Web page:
Key Changes is remarkable. Few rock musician biographies mention the litany of ‘might-have-beens’ that make up a full life; Geoff Cook looks back at two careers that eventually collided – leading a talented, successful rock band to forming a band for construction giants Balfour Beatty, and the climb towards financial security in private industry.
Cards on the table. I know Geoff, and he has used stuff I wrote fifty years ago in this book. Back then, he was respected by so many of the big rock and jazz/rock names of the 60s and 70s, and music journalists. Hardware should have been multi-million-selling album makers; Geoff Cook, in my opinion, could have been a sort of Traveling Wilbury – top class musicians who simply loved playing.
This is a book for anyone with a creative bent. It would be so easy to say that Geoff’s success was the result of a natural musical talent and a logical, mathematical mind. That would be wrong. He worked damned hard learning to play the piano and violin at an early age, only to be told by his parents to ‘get a proper job’. Eventually he put the same devotion that made him a great musician into private industry, and this time found financial security, if not creative satisfaction.
In the mid-60s he joined The Imps and played a gig at Dinnington Social Club. “with Little Richard. His band probably included a left-handed guitarist called Jimi Hendrix. Didn’t really pay much attention.”! The list of stars that Geoff, in various bands, played alongside includes Pink Floyd, Genesis, The Strawbs, The Move, Family, Fleetwood Mac, Barclay James Harvest and, in early guises, David Bowie, Keith Emerson, Ian Anderson as well as Del Shannon, Chuck Berry, Eric Clapton, John Mayall, Alan Price … and many more. Respect is hard won in the world of music, and Geoff Cook was respected by so many.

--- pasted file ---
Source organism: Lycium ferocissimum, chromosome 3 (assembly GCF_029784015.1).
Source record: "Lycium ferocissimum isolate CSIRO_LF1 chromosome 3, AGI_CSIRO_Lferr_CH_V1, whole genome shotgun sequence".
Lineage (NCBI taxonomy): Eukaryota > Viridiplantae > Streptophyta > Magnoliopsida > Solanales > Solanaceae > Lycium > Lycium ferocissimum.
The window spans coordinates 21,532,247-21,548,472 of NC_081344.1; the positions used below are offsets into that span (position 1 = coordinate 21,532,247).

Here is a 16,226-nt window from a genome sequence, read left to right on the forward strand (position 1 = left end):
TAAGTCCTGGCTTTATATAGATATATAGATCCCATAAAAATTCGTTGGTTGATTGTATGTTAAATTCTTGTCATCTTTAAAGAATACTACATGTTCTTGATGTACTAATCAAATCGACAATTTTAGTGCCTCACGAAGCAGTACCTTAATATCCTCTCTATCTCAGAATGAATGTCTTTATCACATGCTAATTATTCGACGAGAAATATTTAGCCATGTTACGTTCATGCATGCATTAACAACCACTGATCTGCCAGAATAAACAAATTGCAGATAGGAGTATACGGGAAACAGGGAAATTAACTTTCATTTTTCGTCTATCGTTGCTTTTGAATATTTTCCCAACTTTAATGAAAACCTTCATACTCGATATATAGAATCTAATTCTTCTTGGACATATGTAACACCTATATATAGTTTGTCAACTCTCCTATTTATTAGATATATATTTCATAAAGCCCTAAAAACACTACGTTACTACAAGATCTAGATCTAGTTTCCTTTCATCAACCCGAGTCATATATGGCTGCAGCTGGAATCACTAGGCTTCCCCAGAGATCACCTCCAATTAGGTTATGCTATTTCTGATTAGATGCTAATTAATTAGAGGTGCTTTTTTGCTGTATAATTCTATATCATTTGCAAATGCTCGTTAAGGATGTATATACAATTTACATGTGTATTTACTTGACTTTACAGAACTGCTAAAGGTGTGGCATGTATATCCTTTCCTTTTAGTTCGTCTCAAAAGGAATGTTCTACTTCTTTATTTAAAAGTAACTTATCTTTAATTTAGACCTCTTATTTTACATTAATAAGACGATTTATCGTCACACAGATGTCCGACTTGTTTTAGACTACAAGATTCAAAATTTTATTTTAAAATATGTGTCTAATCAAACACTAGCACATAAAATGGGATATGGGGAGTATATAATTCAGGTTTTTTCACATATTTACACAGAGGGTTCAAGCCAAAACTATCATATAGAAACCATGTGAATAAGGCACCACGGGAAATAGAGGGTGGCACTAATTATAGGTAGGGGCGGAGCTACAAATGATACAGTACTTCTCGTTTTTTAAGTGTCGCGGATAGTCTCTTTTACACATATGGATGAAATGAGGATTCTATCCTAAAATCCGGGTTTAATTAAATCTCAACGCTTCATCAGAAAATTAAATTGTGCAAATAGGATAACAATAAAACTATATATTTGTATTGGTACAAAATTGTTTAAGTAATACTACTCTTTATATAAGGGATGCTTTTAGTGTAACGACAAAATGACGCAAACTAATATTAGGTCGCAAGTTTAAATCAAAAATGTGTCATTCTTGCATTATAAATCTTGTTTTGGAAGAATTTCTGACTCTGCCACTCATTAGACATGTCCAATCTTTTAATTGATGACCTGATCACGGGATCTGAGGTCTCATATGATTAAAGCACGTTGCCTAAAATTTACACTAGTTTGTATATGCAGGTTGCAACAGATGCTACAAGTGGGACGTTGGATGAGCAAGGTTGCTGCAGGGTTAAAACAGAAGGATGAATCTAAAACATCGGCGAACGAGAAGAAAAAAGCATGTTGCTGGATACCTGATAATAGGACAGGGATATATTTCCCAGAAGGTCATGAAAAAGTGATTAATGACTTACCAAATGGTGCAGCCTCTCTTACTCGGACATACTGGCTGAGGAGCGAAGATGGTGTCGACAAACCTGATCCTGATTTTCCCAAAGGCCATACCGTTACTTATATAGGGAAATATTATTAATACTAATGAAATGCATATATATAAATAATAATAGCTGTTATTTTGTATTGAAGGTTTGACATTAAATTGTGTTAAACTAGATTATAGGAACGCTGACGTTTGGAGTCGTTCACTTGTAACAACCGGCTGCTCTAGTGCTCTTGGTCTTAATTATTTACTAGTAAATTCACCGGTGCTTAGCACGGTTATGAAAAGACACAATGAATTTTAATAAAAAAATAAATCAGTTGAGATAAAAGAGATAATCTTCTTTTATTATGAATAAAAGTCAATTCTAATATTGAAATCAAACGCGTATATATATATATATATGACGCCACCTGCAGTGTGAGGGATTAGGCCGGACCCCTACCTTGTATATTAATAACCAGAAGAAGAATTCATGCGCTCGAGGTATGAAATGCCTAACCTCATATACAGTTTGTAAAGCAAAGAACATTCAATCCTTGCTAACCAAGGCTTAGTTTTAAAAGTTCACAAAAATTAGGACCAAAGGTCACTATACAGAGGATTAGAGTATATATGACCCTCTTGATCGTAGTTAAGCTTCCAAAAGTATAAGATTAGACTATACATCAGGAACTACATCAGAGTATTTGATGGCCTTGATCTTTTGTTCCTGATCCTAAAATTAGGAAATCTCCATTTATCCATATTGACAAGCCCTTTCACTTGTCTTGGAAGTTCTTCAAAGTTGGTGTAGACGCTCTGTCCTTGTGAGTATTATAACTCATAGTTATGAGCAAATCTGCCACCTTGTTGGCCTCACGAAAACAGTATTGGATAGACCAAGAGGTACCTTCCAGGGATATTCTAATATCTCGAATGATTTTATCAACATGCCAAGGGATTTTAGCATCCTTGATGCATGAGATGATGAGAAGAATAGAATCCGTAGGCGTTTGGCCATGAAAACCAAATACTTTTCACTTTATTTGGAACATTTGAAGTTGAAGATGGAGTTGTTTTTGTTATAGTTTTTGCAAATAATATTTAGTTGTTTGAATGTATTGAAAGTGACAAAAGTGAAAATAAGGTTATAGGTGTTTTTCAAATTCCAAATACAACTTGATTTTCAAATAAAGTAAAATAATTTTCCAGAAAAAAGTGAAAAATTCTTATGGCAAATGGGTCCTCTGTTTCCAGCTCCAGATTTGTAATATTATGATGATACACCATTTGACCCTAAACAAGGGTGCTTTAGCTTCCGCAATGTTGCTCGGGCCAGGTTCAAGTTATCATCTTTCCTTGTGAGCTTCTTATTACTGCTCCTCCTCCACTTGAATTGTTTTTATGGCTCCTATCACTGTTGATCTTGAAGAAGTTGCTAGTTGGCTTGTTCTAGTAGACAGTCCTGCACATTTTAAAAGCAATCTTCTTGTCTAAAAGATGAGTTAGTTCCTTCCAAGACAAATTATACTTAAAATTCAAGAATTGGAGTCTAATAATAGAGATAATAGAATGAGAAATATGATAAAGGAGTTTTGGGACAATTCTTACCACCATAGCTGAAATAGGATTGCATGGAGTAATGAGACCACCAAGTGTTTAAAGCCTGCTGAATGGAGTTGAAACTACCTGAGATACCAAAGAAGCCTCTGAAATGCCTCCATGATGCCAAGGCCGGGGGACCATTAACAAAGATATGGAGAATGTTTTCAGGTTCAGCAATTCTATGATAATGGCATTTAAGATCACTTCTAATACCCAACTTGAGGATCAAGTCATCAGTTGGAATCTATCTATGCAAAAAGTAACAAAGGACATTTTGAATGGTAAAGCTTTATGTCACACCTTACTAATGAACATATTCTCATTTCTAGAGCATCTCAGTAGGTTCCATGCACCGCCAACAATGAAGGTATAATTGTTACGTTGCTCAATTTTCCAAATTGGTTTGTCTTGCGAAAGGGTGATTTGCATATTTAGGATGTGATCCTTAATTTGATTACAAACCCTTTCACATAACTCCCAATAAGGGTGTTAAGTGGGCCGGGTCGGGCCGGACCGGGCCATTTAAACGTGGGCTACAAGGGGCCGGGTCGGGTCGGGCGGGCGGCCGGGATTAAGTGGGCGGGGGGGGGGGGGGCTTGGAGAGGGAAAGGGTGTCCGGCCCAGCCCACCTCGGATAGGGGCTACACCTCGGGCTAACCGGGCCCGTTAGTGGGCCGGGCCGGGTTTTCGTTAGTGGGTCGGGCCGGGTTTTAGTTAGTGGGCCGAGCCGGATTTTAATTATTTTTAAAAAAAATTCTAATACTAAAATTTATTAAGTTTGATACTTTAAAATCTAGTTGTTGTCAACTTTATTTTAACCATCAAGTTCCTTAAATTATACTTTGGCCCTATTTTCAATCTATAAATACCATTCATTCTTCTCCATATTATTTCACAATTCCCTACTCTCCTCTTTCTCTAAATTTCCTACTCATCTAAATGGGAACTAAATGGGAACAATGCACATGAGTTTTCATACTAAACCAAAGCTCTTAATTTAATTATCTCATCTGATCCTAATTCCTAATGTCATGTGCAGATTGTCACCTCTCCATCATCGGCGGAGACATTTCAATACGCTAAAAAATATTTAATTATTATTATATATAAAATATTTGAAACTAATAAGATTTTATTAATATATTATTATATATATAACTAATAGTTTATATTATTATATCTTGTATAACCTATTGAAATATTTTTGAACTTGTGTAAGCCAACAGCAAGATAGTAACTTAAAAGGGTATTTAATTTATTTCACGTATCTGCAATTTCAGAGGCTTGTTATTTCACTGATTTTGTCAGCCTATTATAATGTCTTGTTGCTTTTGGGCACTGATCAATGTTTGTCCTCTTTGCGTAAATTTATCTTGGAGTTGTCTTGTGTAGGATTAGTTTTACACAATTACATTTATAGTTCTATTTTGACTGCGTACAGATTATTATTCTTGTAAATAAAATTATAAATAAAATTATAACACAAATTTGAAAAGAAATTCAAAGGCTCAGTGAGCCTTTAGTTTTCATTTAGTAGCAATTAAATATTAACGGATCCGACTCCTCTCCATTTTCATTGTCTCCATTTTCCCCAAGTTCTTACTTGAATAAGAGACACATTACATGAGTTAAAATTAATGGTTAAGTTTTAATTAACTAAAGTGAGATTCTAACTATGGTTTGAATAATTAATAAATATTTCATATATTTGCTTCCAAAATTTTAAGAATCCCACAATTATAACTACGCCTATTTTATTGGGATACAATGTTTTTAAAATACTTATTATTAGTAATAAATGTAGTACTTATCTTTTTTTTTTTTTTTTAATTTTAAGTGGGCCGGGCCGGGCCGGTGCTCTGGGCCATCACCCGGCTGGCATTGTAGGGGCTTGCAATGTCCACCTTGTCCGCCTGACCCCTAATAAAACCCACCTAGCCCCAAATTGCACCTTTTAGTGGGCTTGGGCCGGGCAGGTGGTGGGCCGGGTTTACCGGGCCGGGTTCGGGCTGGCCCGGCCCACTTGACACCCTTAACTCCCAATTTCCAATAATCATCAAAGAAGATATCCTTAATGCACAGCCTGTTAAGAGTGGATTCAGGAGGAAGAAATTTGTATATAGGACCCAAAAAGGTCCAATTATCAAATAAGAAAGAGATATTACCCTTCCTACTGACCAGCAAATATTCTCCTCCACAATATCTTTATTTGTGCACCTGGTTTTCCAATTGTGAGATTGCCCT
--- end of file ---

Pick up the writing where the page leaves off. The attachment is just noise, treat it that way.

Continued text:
Hardware was the nearest he got to achieving his potential global rockstar status. The four-piece were exceptional and, being a young reporter in Derby covering the rock and jazz clubs, I was lucky to hear them several times. They weren’t just Hardware in those days (the early 70s), they were ‘Derby band Hardware’ in newspaper jargon.
Perhaps what the book does miss out on is the fact that the author, and Hardware, were many levels above so many of the bands they supported musically. Geoff Cook was always the band leader, song writer and keyboards artist, but he relied on the skill and knowledge of Geoff Pearson, bass, Les Shaw, drums and Irvine Penchion, sax. It was pure teamwork.
After Hardware (“the music died”) came Tony Jackson’s Jazz and Blues Band, with Tony (Byron) Jackson adding a surreal touch through his poetry as well as vocals.
Key Changes is a brutally honest account of success, skill, damned hard work, talent, disappointment, redundancy and job loss, and eventual happiness through financial security, a wife and family. Geoff says that he’s written the book so that his grandchildren will know him when he’s gone. You’ve nailed it, Geoff.
The book is interspersed with newspaper cuttings from my friends and mentors. The Saturday Page crew, which included Alan Smith, Roy Hollingworth, Chris Ward, and me, and reporters, like Mark Graham, who wrote vividly, capturing the exceptional music in admiring words.
As a rock music fan, of course I’m disappointed that Geoff and Hardware didn’t go on to sell-out stadium tours of America and Europe. As someone who knows Geoff Cook now, all I can say is: “Well done, and thanks for the fabulous memories.”